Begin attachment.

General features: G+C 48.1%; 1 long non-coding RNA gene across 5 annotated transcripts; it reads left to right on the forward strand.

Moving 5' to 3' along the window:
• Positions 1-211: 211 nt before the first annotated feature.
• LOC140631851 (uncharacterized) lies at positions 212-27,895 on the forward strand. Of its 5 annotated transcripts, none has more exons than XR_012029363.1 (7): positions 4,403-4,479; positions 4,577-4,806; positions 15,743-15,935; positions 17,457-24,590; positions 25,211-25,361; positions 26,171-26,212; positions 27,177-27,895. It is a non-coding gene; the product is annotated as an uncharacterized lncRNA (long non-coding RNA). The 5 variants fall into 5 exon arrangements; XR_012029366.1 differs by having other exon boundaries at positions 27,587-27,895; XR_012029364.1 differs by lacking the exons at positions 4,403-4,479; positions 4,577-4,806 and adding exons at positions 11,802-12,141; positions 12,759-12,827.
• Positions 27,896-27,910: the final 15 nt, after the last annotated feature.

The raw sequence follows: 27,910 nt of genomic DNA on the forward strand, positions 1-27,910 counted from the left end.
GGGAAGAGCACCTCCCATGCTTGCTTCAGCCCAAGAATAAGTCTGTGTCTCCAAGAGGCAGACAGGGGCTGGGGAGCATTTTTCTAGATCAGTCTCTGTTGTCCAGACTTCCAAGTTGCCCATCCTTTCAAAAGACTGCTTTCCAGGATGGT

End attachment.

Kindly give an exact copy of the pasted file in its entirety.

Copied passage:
General features: G+C 48.1%; 1 long non-coding RNA gene across 5 annotated transcripts; it reads left to right on the forward strand.

Moving 5' to 3' along the window:
• Positions 1-211: 211 nt before the first annotated feature.
• LOC140631851 (uncharacterized) lies at positions 212-27,895 on the forward strand. Of its 5 annotated transcripts, none has more exons than XR_012029363.1 (7): positions 4,403-4,479; positions 4,577-4,806; positions 15,743-15,935; positions 17,457-24,590; positions 25,211-25,361; positions 26,171-26,212; positions 27,177-27,895. It is a non-coding gene; the product is annotated as an uncharacterized lncRNA (long non-coding RNA). The 5 variants fall into 5 exon arrangements; XR_012029366.1 differs by having other exon boundaries at positions 27,587-27,895; XR_012029364.1 differs by lacking the exons at positions 4,403-4,479; positions 4,577-4,806 and adding exons at positions 11,802-12,141; positions 12,759-12,827.
• Positions 27,896-27,910: the final 15 nt, after the last annotated feature.

The raw sequence follows: 27,910 nt of genomic DNA on the forward strand, positions 1-27,910 counted from the left end.
GGGAAGAGCACCTCCCATGCTTGCTTCAGCCCAAGAATAAGTCTGTGTCTCCAAGAGGCAGACAGGGGCTGGGGAGCATTTTTCTAGATCAGTCTCTGTTGTCCAGACTTCCAAGTTGCCCATCCTTTCAAAAGACTGCTTTCCAGGATGGT